Over 2,000 people gathered on Friday night at Sacred Heart Church, Cabramatta, in Sydney's west for a prayer vigil in solidarity with Hanoi Catholics.

Catholics, Buddhists and representatives of other religious groups attended the vigil and called upon the Vietnamese government to put an end to the persecution against them, VietCatholic News reports.

Political representatives, including Senator David Clarke, Cabramatta Councillor Nhan Tran, NSW Legislative Assembly candidate Dai Le, and other members of various Sydney's organisations including Venerable Thich Phuoc Dat of The Vietnamese Buddhist Phuc Hue temple attended the event.

Local Vietnamese priests concelebrating in the Mass were joined by Polish Fr Krystof Chwalek and Fr Nguyen Van Hung, a Vietnamese priest from Taiwan.

In his sermon, Sydney Vietnamese Catholic chaplain, Fr Nguyen Khoa Toan said that politics is not in the Church's functionalities, yet we cannot stand aside from society."

"The joy and hope, sorrow and worry of the Vietnamese people are also the joy and hope, sorrow and worry of all Vietnamese Catholic faithful," he said.

In that spirit, Catholic in Sydney gathered to pray for their brothers and sisters in their homeland and to denounce human rights violations by the Vietnam government against its own people.

At the end of the Mass, protestors stood chanting and praying for hours before the statue of Mother of Divine Love.

Fr Paul Van Chi Chu, the coordinator of the prayer vigil, told VietCatholic News that "not only in Sydney, Vietnamese Catholics in Perth, Adelaide, Brisbane and other states held similar vigils to pray for the Church in Vietnam and to report to the Australian Community and the international Community about the critical situation concerning persecution against the Catholic clergy and faithful by the Vietnamese Communist government."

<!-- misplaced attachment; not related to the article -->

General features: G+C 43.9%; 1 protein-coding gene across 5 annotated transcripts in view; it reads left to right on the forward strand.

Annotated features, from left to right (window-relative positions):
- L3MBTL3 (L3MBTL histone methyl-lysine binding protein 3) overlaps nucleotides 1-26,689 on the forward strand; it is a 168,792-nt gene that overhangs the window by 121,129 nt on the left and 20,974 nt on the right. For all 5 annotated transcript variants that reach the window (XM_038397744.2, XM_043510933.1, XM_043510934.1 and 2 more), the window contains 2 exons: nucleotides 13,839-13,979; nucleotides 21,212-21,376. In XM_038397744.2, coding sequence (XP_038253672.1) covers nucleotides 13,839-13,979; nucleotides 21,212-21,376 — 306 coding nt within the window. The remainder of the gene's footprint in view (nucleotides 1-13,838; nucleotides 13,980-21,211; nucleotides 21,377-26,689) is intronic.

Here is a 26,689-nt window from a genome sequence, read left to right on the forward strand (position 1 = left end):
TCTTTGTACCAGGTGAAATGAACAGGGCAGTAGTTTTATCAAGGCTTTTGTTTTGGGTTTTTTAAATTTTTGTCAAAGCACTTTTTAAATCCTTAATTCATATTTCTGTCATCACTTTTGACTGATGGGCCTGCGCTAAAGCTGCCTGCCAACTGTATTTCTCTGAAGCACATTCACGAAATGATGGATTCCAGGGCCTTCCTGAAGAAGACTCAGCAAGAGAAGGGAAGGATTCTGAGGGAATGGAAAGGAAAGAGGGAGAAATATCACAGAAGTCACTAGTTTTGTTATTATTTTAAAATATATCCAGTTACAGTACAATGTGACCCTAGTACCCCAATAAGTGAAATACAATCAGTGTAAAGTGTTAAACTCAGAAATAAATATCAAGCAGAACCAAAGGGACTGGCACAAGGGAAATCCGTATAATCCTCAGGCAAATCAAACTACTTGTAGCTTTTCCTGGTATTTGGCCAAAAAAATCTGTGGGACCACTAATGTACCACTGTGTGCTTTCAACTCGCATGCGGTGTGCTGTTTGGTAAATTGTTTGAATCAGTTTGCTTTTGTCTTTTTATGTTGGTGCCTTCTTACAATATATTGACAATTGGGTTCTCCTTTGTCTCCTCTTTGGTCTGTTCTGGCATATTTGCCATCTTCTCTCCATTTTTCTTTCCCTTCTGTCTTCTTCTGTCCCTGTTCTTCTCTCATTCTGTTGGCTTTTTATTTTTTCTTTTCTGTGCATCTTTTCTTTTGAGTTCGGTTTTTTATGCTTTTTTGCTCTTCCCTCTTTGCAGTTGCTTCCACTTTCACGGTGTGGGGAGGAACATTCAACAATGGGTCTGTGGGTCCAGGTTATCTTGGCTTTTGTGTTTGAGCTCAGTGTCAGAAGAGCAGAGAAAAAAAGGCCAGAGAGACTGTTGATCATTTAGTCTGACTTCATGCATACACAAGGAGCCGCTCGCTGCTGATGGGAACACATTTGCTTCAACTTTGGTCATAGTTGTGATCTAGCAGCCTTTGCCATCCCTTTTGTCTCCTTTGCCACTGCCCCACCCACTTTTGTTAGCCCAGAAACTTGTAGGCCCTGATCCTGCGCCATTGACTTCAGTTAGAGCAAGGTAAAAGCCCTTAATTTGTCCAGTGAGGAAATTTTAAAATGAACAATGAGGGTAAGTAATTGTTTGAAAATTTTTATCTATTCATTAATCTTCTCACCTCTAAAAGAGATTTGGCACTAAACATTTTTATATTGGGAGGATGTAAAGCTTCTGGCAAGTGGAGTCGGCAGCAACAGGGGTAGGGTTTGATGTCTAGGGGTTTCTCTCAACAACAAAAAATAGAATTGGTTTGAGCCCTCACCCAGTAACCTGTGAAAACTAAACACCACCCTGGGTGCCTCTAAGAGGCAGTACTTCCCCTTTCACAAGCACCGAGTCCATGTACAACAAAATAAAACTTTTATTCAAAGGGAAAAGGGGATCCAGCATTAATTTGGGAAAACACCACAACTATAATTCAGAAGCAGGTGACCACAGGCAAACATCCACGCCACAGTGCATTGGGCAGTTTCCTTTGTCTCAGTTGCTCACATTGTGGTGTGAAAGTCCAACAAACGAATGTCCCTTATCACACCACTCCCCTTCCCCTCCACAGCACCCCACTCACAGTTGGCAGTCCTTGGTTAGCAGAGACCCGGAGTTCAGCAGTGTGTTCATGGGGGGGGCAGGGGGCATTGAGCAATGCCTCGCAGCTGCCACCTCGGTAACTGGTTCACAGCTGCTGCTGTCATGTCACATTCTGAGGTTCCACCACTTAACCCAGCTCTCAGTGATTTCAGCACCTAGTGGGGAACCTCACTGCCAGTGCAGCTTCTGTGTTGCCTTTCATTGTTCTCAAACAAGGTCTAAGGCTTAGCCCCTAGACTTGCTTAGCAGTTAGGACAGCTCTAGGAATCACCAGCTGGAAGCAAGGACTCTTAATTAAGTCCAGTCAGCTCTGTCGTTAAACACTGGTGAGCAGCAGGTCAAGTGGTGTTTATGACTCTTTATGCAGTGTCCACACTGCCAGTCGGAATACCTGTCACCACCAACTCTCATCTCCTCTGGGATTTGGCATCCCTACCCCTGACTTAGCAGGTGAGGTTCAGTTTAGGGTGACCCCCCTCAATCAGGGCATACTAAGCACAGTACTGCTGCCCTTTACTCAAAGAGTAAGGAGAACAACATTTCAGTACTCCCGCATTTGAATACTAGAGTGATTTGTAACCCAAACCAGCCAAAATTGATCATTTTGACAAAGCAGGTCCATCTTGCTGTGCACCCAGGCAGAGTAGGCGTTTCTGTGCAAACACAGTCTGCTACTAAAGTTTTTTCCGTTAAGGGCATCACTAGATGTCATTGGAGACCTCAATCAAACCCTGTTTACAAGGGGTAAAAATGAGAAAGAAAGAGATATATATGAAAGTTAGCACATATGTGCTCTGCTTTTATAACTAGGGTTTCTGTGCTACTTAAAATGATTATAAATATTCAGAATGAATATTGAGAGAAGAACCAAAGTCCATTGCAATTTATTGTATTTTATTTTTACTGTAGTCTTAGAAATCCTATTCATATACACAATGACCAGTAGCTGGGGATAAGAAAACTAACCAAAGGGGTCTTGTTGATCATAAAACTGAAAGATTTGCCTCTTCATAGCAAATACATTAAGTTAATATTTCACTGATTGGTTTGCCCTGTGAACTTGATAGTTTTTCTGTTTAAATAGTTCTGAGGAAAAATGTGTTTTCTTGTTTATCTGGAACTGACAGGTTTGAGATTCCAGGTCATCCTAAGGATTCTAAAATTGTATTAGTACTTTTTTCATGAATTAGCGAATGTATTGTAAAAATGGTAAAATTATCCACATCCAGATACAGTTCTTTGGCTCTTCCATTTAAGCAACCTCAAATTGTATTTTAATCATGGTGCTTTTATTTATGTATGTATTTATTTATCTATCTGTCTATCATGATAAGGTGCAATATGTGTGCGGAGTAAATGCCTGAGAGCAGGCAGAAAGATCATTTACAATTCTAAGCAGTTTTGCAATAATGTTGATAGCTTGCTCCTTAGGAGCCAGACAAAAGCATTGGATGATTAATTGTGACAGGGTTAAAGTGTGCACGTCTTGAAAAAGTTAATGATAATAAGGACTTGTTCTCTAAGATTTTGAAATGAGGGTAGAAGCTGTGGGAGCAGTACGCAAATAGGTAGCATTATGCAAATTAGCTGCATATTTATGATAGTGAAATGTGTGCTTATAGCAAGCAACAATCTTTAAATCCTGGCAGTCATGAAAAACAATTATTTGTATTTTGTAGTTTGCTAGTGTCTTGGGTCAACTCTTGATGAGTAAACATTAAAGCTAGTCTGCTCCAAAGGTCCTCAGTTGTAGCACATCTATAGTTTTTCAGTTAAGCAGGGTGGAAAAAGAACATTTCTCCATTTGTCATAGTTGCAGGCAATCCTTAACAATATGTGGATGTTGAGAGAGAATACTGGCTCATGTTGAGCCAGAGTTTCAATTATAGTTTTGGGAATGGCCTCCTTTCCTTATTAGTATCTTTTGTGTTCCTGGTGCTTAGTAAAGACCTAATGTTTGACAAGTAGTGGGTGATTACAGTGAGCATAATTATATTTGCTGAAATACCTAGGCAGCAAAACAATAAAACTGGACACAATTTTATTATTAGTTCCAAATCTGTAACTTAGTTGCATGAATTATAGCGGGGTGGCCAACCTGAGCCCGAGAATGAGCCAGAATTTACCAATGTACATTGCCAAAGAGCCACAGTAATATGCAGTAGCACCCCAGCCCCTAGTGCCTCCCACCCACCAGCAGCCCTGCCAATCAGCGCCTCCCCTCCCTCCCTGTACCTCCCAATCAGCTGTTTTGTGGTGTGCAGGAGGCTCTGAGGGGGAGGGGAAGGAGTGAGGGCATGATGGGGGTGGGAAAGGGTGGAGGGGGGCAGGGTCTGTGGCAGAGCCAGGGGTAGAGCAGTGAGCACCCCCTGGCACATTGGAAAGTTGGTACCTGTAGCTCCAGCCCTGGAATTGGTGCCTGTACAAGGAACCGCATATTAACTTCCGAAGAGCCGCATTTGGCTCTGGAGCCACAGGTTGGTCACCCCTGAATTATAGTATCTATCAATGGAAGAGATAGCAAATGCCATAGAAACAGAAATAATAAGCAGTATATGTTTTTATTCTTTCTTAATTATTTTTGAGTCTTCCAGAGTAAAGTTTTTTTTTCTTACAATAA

For the updated situation of Hanoi Archdiocese, "at this hour," he reported, "numerous Catholics are still being detained indefinitely in jail, the Archbishop of Hanoi and several leaders of the Redemptorist Congregation in Hanoi have been subjects of a governmental campaign of public defamation and humiliation."

In addition, "Church properties including buildings and religious items have been vandalised or ransacked in broad daylight, not to mention the priests and the pacifist demonstrators are being harassed daily by vicious thugs who would stop at nothing to terrorise and to insult this innocent victim under the government's instruction. The Catholic Church in Vietnam as a whole is now the subject of Vietnam government's persecution by definition," he insisted.